the necessity for such actions. The Executive Order also requires 
agencies to have an accountable process to ensure meaningful and timely 
input by State and local officials in the development of regulatory 
policies that have Federalism implications. On March 14, 2000, DOE 
published a statement of policy describing the intergovernmental 
consultation process it will follow in the development of such 
regulations. 65 FR 13735. DOE examined this final rule and determined 
that it will not have a substantial direct effect on the States, on the 
relationship between the national government and the States, or on the 
distribution of power and responsibilities among the various levels of 
government. EPCA governs and prescribes Federal preemption of State 
energy conservation regulations for the equipment subject to today's 
final rule. States can petition DOE for exemption from such preemption 
to the extent, and based on criteria, set forth in EPCA. (42 U.S.C. 
6297(d)) No further action is required by Executive Order 13132.

F. Review Under Executive Order 12988

    Regarding the review of existing regulations and the promulgation 
of new regulations, section 3(a) of Executive Order 12988, ``Civil 
Justice Reform,'' 61 FR 4729 (Feb. 7, 1996), imposes on Federal 
agencies the general duty to adhere to the following requirements: (1) 
Eliminate drafting errors and ambiguity; (2) write regulations to 
minimize litigation; (3) provide a clear legal standard for affected 
conduct rather than a general standard; and (4) promote simplification 
and burden reduction. Section 3(b) of Executive Order 12988 
specifically requires that Executive agencies make every reasonable 
effort to ensure that the regulation: (1) Clearly specifies the 
preemptive effect, if any; (2) clearly specifies any effect on existing 
Federal law or regulation; (3) provides a clear legal standard for 
affected conduct while promoting simplification and burden reduction; 
(4) specifies the retroactive effect, if any; (5) adequately defines 
key terms; and (6) addresses other important issues affecting clarity 
and general draftsmanship under any guidelines issued by the Attorney 
General. Section 3(c) of Executive Order 12988 requires Executive 
agencies to review regulations in light of applicable standards in 
sections 3(a) and 3(b) to determine whether they are met or it is 
unreasonable to meet one or more of them. DOE has completed the 
required review and determined that, to the extent permitted by law, 
this final rule meets the relevant standards of Executive Order 12988.

G. Review Under the Unfunded Mandates Reform Act of 1995

    Title II of the Unfunded Mandates Reform Act of 1995 (UMRA) 
requires each Federal agency to assess the effects of Federal 
regulatory actions on State, local, and Tribal governments and the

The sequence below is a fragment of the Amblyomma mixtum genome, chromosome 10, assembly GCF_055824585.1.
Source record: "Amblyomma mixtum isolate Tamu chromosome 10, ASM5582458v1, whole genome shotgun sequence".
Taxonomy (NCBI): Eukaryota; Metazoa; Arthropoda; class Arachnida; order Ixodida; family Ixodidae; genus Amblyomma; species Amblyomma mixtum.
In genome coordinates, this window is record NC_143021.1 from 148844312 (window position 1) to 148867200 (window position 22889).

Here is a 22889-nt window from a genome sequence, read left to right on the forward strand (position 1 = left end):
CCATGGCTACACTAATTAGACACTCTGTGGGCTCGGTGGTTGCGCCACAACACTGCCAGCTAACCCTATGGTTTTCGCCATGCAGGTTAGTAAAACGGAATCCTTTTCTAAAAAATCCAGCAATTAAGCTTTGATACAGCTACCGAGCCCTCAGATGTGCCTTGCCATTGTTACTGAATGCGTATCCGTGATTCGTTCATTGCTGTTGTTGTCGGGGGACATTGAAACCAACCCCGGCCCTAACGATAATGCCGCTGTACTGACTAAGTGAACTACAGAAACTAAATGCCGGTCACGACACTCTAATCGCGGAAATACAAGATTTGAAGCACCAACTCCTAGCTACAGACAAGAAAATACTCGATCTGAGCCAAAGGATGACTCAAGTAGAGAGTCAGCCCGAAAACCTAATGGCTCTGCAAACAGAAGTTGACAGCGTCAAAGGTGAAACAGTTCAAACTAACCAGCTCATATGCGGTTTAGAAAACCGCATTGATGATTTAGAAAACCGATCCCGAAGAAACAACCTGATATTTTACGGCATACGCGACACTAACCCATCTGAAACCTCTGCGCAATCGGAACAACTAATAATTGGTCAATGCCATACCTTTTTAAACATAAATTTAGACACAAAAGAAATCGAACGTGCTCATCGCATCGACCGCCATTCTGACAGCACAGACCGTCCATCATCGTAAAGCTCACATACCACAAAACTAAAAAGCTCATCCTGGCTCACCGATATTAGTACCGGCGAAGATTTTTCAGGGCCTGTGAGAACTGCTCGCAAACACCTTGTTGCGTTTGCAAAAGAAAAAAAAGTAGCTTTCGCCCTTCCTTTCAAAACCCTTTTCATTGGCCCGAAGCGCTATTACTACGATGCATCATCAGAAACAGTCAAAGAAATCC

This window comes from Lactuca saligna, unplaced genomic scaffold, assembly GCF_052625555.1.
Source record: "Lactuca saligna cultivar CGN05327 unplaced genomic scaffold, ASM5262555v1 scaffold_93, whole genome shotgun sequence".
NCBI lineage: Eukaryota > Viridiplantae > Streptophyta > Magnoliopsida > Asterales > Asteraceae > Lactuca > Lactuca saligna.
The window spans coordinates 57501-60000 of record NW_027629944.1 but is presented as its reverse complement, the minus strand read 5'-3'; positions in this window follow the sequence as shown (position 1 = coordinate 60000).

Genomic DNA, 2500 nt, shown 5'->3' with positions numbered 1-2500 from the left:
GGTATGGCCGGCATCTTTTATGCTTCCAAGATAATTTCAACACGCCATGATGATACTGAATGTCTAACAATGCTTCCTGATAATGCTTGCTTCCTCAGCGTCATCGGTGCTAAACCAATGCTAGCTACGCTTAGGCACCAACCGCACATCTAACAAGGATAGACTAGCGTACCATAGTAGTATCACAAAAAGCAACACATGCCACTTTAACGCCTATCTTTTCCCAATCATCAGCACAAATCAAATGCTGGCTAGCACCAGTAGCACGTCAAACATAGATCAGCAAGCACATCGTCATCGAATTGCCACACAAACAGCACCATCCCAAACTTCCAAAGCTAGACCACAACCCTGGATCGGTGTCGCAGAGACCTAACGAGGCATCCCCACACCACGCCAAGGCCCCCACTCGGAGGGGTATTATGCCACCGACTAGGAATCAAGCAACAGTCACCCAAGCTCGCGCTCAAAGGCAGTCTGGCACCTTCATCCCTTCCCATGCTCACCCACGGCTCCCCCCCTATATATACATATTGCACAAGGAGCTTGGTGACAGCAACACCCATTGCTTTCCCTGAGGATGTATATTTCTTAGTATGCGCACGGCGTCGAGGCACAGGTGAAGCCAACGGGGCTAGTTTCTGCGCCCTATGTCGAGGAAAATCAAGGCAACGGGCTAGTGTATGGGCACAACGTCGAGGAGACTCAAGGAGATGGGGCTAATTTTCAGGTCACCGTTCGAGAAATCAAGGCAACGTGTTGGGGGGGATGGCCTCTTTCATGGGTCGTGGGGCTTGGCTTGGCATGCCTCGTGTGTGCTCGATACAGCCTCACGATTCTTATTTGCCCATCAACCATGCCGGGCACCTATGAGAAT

private sector. Public Law104-4, sec. 201 (codified at 2 U.S.C. 1531). 
For a regulatory action resulting in a rule that may cause the 
expenditure by State, local, and Tribal governments, in the aggregate, 
or by the private sector of $100 million or more in any one year 
(adjusted annually for inflation), section 202 of UMRA requires a 
Federal agency to publish a written statement that estimates the 
resulting costs, benefits, and other effects on the national economy. 
(2 U.S.C. 1532(a), (b)) The UMRA also requires a Federal agency to 
develop an effective process to permit timely input by elected officers 
of State, local, and Tribal governments on a proposed ``significant 
intergovernmental mandate,'' and requires an agency plan for giving 
notice and opportunity for timely input to potentially affected small 
governments before establishing any requirements that might 
significantly or uniquely affect small governments. On March 18, 1997, 
DOE published a statement of policy on its process for 
intergovernmental consultation under UMRA. 62 FR 12820; also available 
at http://energy.gov/gc/office-general-counsel. DOE examined today's 
final rule according to UMRA and its statement of policy and determined 
that the rule contains neither an intergovernmental mandate, nor a 
mandate that may result in the expenditure of $100 million or more in 
any year, so these requirements do not apply.

H. Review Under the Treasury and General Government Appropriations Act, 
1999

    Section 654 of the Treasury and General Government Appropriations 
Act, 1999 (Pub. L. 105-277) requires Federal agencies to issue a Family 
Policymaking Assessment for any rule

[[Page 75993]]

that may affect family well-being. Today's final rule will not have any 
impact on the autonomy or integrity of the family as an institution. 
Accordingly, DOE has concluded that it is not necessary to prepare a 
Family Policymaking Assessment.

I. Review Under Executive Order 12630

    DOE has determined, under Executive Order 12630, ``Governmental 
Actions and Interference with Constitutionally Protected Property 
Rights'' 53 FR 8859 (March 18, 1988), that this regulation will not 
result in any takings that might require compensation under the Fifth